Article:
Cannabis use as a tool in the harm reduction of opioid use: A Canadian perspective

Cannabis use as a tool in the harm reduction of opioid use: A Canadian perspective
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Lighting up to extinguish the crisis of opioid use? Discover the emerging research for cannabis use as a harm reduction strategy in North America.

The opioid overdose crisis is among one of the most significant public health challenges we are facing today in North America. With over 70,327 lives lost in the United States and 3,987 in Canada in 2017, the number of deaths continue to increase from year to year with little sign of slowing. Canadian and US policy makers, people who use drugs, health professionals, and cannabis activists are increasingly suggesting that cannabis may be an effective tool for alleviating the overdose crisis. This subject has been the focus of a growing number of articles published in academic journals, which have become the subject of much debate.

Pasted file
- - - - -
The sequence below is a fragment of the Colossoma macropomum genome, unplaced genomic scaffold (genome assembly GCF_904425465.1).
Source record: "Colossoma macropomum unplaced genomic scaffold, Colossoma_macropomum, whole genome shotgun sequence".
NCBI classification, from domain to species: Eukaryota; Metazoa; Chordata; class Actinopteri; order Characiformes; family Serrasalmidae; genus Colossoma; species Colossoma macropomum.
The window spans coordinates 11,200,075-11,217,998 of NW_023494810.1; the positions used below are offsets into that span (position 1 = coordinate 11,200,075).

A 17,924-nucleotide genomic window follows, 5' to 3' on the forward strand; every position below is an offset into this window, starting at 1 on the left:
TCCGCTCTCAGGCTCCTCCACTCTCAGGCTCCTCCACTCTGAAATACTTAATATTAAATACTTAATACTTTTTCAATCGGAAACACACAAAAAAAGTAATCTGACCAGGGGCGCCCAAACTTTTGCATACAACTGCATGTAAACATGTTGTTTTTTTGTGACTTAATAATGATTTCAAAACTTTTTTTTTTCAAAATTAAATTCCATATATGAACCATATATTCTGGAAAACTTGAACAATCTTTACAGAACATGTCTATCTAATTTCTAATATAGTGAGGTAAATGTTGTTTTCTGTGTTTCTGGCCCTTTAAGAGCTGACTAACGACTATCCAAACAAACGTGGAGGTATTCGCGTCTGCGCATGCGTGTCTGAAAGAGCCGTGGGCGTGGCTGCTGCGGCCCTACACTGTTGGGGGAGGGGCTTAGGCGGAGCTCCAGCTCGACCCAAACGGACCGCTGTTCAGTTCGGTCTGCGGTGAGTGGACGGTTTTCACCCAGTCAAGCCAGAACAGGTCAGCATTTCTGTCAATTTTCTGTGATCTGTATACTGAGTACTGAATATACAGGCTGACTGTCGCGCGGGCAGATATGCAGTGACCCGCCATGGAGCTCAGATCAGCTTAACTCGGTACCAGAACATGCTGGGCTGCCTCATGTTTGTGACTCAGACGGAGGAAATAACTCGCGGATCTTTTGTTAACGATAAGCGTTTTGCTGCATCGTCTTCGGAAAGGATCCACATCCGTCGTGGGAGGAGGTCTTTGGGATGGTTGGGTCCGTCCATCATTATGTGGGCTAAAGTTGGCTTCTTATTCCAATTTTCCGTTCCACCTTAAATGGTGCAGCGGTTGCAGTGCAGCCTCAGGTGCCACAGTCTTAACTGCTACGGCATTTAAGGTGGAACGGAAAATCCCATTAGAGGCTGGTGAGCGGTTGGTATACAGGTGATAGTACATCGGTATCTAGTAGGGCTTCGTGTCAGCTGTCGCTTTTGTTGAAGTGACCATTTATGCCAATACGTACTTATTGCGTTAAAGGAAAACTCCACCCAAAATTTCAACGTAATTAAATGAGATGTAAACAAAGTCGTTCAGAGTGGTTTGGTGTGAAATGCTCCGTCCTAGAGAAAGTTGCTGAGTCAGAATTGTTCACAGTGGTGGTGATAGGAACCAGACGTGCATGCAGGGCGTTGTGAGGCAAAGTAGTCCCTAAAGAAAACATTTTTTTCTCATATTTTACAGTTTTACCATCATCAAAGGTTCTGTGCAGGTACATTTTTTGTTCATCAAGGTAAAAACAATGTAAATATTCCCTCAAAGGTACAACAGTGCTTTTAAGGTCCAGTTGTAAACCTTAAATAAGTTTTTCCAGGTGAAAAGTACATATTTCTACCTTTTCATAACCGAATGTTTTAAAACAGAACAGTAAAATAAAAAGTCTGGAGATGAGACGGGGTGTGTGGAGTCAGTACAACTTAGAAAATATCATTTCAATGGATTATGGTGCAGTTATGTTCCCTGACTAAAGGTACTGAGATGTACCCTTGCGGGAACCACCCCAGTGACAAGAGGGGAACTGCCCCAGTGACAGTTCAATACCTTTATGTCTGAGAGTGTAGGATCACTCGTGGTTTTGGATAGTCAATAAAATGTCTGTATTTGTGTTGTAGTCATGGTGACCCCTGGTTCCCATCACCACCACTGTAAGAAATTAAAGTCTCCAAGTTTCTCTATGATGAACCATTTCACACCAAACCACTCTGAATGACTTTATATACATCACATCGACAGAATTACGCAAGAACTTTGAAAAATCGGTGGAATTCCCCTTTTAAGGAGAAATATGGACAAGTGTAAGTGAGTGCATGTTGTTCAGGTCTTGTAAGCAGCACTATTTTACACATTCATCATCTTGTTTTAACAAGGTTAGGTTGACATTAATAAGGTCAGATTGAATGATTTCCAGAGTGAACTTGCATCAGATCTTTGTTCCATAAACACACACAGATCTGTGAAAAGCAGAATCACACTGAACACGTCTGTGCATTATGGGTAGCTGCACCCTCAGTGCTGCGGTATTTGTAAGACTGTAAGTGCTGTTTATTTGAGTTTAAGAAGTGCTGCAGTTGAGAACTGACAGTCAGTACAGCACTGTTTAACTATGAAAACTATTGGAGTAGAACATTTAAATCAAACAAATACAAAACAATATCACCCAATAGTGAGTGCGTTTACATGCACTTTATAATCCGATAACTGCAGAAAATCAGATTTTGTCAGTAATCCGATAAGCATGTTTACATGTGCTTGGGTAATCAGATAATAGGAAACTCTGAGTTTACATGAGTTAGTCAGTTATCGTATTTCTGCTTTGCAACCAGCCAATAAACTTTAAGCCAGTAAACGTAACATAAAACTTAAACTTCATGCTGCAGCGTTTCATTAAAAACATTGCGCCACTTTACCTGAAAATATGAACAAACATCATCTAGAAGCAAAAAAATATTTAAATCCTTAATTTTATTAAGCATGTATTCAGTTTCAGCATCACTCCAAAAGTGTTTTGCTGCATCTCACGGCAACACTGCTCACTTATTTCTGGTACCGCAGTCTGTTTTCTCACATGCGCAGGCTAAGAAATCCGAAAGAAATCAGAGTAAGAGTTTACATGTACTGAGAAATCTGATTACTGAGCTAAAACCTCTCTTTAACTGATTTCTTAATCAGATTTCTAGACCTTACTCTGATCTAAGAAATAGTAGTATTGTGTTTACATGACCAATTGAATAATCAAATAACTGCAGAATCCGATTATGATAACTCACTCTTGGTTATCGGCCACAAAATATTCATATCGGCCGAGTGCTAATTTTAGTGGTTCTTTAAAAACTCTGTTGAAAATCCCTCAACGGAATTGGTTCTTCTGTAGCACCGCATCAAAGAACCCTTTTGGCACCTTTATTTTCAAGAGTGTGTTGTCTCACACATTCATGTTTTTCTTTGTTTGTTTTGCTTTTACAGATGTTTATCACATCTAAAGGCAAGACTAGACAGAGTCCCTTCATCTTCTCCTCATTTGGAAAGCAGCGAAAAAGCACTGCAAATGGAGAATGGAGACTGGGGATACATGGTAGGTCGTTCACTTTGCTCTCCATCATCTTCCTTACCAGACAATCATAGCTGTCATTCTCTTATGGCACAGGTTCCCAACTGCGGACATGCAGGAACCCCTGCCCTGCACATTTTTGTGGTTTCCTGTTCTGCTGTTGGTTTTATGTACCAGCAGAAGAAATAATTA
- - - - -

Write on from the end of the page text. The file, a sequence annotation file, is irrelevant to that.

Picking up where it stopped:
Not everyone agrees that cannabis is or should be considered a solution to the crisis. Sceptics argue that the scientific evidence for the therapeutic benefits of cannabis in the treatment of chronic pain is weak, and that the risk of problematic opioid use is higher among populations using cannabis, making cannabis a ‘companion drug rather than substitution drug.’

However, this resistance to exploring cannabis use as a therapeutic tool is not merely a question of scientific evidence and debate, seeing as cannabis has a fraught political and ideological history that has made it a maligned and stigmatised substance.

Cannabis prohibition, after all, has been used as a racist tactic of immigration and population control against Black and Hispanic communities, and in the 1980s, when cannabis was classified as a Schedule I drug in the United States Controlled Substance Act (1970), a government-led ‘war on drugs’ ensued that deepened racial inequalities for Black communities in Canada and the US, which experienced intensified policing and mass incarceration that left many to suffer violence and the attendant social consequences of being a criminalised population.